Beware of Email Scams
We have received reports from parishioners receiving scam emails from an imposter who creates an email address using our pastor, Fr. Jim's name and then sends a phony email asking for money in the form of gift cards or to click on the email and respond to him. This is a scam, Fr. Jim does not use a Gmail account. Delete these emails if you receive one and do not click on the email address or send anything.
Be cautious - The Federal Trade Commission (FTC) has three important recommendations that might save you, the consumer, from being ripped off.
- Don’t text back. Legitimate companies won’t ask you to verify your identity through unsecured channels, like text or email.
- Don’t click on any links within the message. Links can install malware on your device and take you to spoof sites to try to get your information.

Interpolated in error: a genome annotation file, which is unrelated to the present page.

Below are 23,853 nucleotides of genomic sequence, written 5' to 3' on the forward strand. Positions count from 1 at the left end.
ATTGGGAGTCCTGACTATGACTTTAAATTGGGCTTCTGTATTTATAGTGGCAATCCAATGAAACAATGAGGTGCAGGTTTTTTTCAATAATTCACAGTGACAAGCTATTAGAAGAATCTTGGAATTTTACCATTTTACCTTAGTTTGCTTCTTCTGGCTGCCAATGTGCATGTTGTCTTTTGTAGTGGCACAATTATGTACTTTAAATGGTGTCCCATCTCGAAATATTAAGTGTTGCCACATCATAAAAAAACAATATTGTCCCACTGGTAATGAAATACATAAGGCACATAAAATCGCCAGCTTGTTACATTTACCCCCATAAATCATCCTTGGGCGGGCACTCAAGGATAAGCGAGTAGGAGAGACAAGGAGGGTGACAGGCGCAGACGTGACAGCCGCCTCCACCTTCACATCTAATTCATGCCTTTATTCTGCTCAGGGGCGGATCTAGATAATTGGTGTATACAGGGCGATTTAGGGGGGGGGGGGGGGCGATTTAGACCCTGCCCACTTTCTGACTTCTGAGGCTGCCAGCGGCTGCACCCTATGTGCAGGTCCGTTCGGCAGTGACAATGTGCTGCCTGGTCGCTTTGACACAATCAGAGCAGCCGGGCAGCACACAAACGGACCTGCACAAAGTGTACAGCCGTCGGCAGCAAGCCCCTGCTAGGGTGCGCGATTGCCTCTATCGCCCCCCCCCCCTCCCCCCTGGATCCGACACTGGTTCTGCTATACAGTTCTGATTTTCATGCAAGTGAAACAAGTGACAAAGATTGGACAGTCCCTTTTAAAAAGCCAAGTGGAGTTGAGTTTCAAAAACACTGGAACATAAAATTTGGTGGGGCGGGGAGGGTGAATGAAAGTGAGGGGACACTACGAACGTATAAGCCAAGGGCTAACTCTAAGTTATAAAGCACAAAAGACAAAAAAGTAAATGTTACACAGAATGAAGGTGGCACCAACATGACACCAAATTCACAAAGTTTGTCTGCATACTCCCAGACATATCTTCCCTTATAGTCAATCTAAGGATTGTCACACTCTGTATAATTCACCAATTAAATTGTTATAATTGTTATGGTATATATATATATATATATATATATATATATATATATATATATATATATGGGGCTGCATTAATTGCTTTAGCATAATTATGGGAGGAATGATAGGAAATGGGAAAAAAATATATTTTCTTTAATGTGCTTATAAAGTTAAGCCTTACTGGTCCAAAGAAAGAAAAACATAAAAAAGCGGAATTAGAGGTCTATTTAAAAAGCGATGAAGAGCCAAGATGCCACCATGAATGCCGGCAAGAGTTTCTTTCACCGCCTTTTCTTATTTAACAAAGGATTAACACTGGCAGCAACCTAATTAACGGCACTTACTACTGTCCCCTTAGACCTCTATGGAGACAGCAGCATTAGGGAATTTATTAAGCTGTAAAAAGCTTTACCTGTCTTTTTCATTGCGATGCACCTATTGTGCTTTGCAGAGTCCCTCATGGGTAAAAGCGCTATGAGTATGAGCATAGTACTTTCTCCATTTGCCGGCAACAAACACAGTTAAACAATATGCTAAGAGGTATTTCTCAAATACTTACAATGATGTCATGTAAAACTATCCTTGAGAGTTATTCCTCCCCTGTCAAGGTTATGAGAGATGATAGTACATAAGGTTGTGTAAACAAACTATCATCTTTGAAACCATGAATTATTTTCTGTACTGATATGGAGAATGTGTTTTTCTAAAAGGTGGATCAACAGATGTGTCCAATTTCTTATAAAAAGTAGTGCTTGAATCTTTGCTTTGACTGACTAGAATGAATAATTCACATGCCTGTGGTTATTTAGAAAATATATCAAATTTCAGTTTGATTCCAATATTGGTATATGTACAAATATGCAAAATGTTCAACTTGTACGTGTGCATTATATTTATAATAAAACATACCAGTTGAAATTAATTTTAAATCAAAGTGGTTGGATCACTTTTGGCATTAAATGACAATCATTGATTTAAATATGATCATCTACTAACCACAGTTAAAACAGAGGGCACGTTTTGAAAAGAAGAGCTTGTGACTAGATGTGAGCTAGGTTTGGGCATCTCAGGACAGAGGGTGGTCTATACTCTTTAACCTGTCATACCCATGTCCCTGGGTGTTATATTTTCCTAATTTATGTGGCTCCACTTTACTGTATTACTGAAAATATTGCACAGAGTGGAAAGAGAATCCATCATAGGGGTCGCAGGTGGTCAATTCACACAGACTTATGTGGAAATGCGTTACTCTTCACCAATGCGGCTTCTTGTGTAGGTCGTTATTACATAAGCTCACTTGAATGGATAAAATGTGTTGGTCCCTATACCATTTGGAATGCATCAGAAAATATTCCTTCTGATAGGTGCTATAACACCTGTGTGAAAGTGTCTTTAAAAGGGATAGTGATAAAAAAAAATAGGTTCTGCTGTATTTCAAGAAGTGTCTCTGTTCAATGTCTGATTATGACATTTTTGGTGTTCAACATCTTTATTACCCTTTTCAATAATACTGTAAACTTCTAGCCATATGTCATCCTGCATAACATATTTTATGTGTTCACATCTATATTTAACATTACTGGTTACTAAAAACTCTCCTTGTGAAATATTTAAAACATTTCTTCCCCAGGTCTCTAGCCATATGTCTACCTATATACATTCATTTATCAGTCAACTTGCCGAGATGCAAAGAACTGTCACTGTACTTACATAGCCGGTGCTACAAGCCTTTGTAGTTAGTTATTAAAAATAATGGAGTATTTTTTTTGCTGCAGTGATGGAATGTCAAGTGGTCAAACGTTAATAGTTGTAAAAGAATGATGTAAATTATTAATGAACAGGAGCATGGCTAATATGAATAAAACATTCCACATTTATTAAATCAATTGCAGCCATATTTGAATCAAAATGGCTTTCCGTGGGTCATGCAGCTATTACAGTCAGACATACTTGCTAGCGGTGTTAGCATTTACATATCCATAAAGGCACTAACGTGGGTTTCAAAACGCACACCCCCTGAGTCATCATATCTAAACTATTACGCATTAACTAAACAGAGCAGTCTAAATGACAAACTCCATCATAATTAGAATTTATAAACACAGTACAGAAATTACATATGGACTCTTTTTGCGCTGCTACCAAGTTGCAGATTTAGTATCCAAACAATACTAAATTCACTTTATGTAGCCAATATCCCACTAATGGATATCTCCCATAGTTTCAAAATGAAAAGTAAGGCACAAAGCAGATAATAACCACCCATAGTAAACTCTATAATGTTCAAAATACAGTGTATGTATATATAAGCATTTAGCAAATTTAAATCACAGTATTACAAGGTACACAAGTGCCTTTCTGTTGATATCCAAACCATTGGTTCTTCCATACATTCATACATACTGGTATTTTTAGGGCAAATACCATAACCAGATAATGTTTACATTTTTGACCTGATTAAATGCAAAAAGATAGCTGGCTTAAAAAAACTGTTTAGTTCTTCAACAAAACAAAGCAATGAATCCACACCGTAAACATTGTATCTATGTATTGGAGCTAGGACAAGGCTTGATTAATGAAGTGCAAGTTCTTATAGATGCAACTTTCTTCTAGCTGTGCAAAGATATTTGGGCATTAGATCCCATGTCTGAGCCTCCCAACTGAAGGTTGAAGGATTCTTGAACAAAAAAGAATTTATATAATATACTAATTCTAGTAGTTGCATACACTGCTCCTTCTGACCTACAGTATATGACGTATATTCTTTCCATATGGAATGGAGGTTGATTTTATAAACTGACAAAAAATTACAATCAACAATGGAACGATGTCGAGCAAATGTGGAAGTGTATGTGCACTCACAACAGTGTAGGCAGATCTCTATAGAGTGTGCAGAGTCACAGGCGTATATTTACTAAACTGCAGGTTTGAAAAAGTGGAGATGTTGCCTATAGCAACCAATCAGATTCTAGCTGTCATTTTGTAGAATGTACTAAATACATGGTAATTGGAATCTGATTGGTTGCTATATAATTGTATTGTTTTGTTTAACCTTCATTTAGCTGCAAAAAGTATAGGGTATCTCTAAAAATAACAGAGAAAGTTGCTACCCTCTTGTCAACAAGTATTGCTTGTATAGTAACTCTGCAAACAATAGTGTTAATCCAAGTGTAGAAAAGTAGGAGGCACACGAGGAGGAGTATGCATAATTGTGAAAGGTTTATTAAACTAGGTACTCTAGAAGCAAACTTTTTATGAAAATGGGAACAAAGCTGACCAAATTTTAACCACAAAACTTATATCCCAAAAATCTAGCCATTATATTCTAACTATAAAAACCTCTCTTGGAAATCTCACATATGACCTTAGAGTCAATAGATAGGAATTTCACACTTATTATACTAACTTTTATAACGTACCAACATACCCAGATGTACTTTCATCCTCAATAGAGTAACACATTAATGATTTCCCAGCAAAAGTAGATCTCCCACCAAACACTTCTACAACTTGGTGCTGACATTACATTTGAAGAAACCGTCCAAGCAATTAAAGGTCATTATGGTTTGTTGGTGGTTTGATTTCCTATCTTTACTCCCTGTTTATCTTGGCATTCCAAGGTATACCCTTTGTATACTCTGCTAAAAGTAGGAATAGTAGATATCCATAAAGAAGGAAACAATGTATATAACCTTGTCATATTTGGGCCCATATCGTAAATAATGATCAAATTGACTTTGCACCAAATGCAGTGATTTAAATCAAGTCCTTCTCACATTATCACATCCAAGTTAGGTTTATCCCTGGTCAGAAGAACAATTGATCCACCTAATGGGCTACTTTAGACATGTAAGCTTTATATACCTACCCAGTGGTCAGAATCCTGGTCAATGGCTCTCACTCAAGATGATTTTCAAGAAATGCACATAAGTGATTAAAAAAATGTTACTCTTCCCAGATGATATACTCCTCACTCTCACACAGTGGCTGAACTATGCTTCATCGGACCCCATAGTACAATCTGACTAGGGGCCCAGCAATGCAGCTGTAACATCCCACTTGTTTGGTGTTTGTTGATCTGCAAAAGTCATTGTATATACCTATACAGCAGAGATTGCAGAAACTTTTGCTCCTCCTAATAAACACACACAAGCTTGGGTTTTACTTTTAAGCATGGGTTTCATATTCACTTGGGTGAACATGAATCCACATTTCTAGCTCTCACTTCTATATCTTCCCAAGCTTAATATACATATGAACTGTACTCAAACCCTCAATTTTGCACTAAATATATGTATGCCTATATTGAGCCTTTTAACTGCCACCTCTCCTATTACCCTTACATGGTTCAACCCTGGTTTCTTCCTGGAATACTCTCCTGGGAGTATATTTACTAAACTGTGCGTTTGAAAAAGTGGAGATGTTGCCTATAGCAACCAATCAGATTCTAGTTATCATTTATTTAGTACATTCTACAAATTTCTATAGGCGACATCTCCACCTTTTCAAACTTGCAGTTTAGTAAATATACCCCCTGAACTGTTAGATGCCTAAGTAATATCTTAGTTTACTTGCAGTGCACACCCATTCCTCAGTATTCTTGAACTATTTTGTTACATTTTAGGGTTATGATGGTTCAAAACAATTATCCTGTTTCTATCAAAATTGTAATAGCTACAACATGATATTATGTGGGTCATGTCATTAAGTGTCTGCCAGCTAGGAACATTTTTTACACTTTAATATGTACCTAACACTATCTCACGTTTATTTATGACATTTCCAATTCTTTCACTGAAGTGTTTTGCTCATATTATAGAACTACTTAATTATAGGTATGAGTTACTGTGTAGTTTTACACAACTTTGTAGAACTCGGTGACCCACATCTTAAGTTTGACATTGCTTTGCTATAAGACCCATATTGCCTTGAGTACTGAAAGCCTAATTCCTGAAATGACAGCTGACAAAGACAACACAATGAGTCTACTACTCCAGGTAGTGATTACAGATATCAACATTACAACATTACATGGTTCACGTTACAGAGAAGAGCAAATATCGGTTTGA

- Report the message to your cell phone carrier’s spam text reporting number. If you’re an AT&T, T-Mobile, Verizon, Sprint, or Bell customer, you can forward the text to 7726 (SPAM) free of charge.
The best advice might be to forward any suspicious emails or texts to the FTC via [email protected]. The FTC recommends that you also cc: the organization impersonated in the email/message -- a step that might give the scammer some pause before going ahead with their scheme.
If at all possible, include the full email header. Header information is typically hidden, but a quick search for “full email header” and the name of your email service (for example, Yahoo) will give you the steps necessary to find that information.